I was thinking about the recent discussion on sprint start mechanics and came up with some ideas I thought I’d throw out. When examining the swing phase of sprinting acceleration their is some debate over whether it is more beneficial to step over the opposite knee during early acceleration or move the legs through a piston like motion during the swing phase. As I discussed in the linked thread above, I’m a proponent of the piston like motion early on during acceleration with a gradual shift toward a stepping-over motion as an athlete approaches top-end speed. While I stated some of my reasonings for this thinking in the thread above I was giving some thought as to the etiology of the shift from piston to stepping over swing leg mechanics. It occurred to me that the motion should be dictated by the athlete’s velocity. At first glance this may seem intuitive and overly obvious for those who have the same thoughts (starting with piston like motion and gradually moving to a stepping over action) on leg swing as me. It is however slightly more complex than might meet the eye. The following examines the etiology of this relationship (as I see it).
In technically efficient sprinting the degree of stepping over should be dictated by the velocity differential of the athlete’s foot at ground contact and the athlete’s body at ground contact. At ground contact, the velocity of the foot is zero but the athlete’s body continues to move. During early acceleration, this differential is relatively small. With each step however, the differential gets larger and larger. The greater the velocity of the athlete’s body at ground contact, the greater they will be moving relative to their foot at ground contact. When the athlete is running at or near top-end speed this differential is at it’s highest. Because of this, and the limited ability of an athlete to apply force within a short period of time, the velocity of the run should dictate the actions of the swing leg. That is, a person needs a given amount of time to apply force to the ground throughout the course of a run (ground contact time). While this time will gradually decrease with each step during a sprint acceleration to top-end speed, it will not decrease at an equivalent rate as the athlete’s forward velocity will increase. Because of this, the athlete’s body is moving faster and faster while their foot is on the ground for roughly (for the purpose of this discussion) the same amount of time. As a result, as a person accelerates their body will be moving forward more relative to their support foot with each step. Early on in acceleration, the differential between foot velocity at ground contact (zero) and the body’s velocity with respect to the ground / foot is relatively low and as a result a piston like motion is not only possible but beneficial. It is beneficial because it makes it easy for an athlete to attack the ground with the appropriate shin angles and finish their push-off with their feet well behind their hips which is critically important during acceleration. At higher speeds, while athlete’s should probably try to attack the ground with a similar piston like motion (with their body more upright of course!) to attack the ground with a vertical shin position so that they can increase vertical ground reaction forces, the higher foot:body velocity differential at ground contact will mean that at toe off the body will be will be far ahead of the body and stepping over (which shortens levers and allows a faster swing phase) will be required to allow an athlete to get back into correct position to attack the ground with a vertical shin position for the subsequent ground contact.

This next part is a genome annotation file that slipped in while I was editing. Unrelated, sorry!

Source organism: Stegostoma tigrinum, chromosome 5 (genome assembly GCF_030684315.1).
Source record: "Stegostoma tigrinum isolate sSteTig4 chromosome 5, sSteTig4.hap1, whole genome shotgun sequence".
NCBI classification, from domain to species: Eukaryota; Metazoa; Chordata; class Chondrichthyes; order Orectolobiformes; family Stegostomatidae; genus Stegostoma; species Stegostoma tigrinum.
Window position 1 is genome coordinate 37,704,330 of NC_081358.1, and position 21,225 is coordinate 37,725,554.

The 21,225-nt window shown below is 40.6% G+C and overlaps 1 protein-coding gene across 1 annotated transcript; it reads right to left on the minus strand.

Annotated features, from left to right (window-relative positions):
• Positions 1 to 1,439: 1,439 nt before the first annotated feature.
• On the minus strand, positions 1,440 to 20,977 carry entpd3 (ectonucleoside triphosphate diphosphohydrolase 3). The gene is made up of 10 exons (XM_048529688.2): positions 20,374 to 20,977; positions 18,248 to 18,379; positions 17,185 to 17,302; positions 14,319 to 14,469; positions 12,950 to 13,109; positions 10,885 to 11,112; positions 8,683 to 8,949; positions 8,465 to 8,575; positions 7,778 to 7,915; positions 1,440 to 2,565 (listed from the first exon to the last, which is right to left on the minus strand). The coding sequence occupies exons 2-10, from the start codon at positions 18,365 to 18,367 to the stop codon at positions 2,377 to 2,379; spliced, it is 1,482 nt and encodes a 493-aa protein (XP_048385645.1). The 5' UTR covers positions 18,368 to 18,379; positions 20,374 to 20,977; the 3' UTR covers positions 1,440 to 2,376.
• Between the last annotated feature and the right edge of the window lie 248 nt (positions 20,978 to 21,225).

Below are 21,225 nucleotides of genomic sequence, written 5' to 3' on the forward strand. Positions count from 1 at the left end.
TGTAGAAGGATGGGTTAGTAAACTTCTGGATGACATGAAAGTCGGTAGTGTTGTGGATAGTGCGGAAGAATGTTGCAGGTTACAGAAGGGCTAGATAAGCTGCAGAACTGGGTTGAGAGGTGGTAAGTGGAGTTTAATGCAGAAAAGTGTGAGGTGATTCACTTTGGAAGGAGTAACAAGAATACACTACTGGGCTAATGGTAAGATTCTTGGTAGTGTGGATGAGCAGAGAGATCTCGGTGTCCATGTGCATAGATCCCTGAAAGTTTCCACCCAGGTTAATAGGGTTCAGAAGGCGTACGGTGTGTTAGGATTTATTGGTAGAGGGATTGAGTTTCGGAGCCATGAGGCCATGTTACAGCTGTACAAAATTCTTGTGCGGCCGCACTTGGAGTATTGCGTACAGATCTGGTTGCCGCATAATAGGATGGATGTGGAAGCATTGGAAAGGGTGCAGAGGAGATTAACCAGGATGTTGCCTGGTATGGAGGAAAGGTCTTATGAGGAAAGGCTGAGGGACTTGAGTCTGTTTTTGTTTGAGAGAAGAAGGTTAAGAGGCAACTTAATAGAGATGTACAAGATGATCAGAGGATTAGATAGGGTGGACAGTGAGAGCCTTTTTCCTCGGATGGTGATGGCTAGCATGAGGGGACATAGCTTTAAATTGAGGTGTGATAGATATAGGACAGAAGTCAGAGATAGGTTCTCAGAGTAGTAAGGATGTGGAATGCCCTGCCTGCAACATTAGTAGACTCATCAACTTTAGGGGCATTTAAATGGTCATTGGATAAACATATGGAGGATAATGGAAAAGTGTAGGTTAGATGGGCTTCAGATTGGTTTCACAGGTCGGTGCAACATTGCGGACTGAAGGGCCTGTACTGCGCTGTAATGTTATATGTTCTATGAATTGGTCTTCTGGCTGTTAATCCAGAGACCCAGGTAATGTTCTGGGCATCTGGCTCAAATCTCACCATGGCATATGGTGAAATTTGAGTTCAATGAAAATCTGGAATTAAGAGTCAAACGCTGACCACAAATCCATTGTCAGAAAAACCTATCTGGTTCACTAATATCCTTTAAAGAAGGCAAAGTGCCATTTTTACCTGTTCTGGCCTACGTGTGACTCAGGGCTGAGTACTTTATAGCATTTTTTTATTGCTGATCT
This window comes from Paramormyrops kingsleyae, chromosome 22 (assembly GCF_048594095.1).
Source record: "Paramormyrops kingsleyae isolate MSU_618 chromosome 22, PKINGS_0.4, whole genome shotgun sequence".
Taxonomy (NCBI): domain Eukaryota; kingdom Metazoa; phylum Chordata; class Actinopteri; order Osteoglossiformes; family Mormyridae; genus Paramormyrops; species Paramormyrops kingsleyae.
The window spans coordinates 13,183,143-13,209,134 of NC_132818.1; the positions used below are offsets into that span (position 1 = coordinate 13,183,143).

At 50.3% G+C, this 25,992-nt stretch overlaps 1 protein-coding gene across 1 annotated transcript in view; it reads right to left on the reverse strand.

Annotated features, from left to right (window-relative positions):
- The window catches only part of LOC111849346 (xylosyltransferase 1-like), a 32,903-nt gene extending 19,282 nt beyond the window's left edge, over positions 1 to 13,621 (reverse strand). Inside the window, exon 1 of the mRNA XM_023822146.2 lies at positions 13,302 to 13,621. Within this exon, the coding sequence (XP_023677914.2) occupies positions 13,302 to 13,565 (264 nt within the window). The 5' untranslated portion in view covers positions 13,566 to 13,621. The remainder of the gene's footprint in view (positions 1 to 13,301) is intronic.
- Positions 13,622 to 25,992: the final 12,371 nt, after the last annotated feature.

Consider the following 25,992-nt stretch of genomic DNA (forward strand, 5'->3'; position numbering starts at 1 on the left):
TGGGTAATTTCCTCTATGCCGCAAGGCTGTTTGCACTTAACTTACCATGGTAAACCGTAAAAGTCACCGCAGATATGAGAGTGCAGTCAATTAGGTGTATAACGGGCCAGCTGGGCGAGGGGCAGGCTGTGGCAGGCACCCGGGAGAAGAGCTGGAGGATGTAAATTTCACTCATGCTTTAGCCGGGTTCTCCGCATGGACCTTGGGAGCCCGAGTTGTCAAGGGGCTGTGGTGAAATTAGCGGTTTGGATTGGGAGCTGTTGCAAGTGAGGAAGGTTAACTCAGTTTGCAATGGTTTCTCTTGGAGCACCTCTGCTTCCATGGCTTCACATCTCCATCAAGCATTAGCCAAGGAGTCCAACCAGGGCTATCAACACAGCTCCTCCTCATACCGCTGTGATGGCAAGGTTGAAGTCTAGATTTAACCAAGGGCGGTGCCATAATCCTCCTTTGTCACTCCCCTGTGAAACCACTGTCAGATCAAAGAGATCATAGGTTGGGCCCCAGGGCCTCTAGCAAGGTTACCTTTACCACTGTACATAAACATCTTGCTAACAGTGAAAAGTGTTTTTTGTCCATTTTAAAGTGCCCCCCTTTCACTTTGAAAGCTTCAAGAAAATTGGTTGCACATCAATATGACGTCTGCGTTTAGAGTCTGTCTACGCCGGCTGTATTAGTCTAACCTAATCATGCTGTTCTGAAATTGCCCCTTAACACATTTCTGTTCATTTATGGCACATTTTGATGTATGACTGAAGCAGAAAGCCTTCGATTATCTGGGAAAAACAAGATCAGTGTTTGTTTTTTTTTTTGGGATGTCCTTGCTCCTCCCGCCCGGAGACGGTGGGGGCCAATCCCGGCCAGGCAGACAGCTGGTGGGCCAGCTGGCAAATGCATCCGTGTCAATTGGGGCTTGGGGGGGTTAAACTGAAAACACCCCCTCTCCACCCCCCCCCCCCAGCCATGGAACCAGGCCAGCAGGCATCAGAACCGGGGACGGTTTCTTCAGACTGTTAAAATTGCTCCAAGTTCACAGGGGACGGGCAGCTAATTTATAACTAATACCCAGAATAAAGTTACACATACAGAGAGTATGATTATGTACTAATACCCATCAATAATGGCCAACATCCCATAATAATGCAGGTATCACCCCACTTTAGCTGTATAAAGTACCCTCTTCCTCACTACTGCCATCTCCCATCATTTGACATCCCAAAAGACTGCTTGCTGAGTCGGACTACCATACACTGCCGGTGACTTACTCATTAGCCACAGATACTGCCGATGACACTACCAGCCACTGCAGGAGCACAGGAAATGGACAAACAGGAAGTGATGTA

So in summary, it may be beneficial for an athlete attack the ground with a piston like motion at any speed because it allows an athlete to make ground contact with the desired shin angles. At higher velocities however, the body will be moving so fast relative to the foot that it will require the athlete to step-over the opposite knee so that they can get the leg back into a piston like position for ground contact. At lower velocities, such as early on in acceleration, the stepping-over action is not necessary because the differential between foot and body velocity at ground contact is small and the stepping over action may even make having the desired shin angles at ground contact more difficult.
What does this mean as far as coaching and cueing in the sprints? I’m not quite sure yet but it never hurts to understand the mechanisms of why we should have someone do something. Thoughts?